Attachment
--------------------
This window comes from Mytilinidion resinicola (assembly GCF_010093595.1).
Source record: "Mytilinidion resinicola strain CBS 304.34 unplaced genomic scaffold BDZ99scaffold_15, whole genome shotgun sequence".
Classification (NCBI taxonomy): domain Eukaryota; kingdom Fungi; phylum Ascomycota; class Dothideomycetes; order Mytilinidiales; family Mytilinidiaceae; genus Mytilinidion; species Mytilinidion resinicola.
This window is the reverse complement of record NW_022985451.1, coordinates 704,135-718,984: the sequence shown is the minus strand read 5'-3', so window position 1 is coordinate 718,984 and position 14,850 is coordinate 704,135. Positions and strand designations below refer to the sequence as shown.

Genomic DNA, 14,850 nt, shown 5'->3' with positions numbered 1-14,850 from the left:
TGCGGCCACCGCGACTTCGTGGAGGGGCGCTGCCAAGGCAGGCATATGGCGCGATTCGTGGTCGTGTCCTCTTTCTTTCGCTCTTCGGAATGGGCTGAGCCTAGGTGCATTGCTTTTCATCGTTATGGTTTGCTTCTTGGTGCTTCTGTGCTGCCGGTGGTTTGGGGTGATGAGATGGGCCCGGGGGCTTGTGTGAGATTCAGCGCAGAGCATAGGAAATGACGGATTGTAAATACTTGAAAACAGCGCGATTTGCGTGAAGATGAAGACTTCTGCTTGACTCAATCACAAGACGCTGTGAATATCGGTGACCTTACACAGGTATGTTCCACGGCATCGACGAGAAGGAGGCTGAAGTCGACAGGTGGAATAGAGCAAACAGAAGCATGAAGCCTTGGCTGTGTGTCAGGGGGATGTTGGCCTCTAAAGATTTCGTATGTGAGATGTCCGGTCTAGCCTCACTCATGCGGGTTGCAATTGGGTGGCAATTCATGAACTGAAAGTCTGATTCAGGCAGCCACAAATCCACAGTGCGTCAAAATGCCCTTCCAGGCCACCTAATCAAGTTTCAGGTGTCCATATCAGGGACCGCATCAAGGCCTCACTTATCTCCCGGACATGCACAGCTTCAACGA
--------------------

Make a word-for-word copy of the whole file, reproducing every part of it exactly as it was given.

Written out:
This window comes from Mytilinidion resinicola (assembly GCF_010093595.1).
Source record: "Mytilinidion resinicola strain CBS 304.34 unplaced genomic scaffold BDZ99scaffold_15, whole genome shotgun sequence".
Classification (NCBI taxonomy): domain Eukaryota; kingdom Fungi; phylum Ascomycota; class Dothideomycetes; order Mytilinidiales; family Mytilinidiaceae; genus Mytilinidion; species Mytilinidion resinicola.
This window is the reverse complement of record NW_022985451.1, coordinates 704,135-718,984: the sequence shown is the minus strand read 5'-3', so window position 1 is coordinate 718,984 and position 14,850 is coordinate 704,135. Positions and strand designations below refer to the sequence as shown.

Genomic DNA, 14,850 nt, shown 5'->3' with positions numbered 1-14,850 from the left:
TGCGGCCACCGCGACTTCGTGGAGGGGCGCTGCCAAGGCAGGCATATGGCGCGATTCGTGGTCGTGTCCTCTTTCTTTCGCTCTTCGGAATGGGCTGAGCCTAGGTGCATTGCTTTTCATCGTTATGGTTTGCTTCTTGGTGCTTCTGTGCTGCCGGTGGTTTGGGGTGATGAGATGGGCCCGGGGGCTTGTGTGAGATTCAGCGCAGAGCATAGGAAATGACGGATTGTAAATACTTGAAAACAGCGCGATTTGCGTGAAGATGAAGACTTCTGCTTGACTCAATCACAAGACGCTGTGAATATCGGTGACCTTACACAGGTATGTTCCACGGCATCGACGAGAAGGAGGCTGAAGTCGACAGGTGGAATAGAGCAAACAGAAGCATGAAGCCTTGGCTGTGTGTCAGGGGGATGTTGGCCTCTAAAGATTTCGTATGTGAGATGTCCGGTCTAGCCTCACTCATGCGGGTTGCAATTGGGTGGCAATTCATGAACTGAAAGTCTGATTCAGGCAGCCACAAATCCACAGTGCGTCAAAATGCCCTTCCAGGCCACCTAATCAAGTTTCAGGTGTCCATATCAGGGACCGCATCAAGGCCTCACTTATCTCCCGGACATGCACAGCTTCAACGA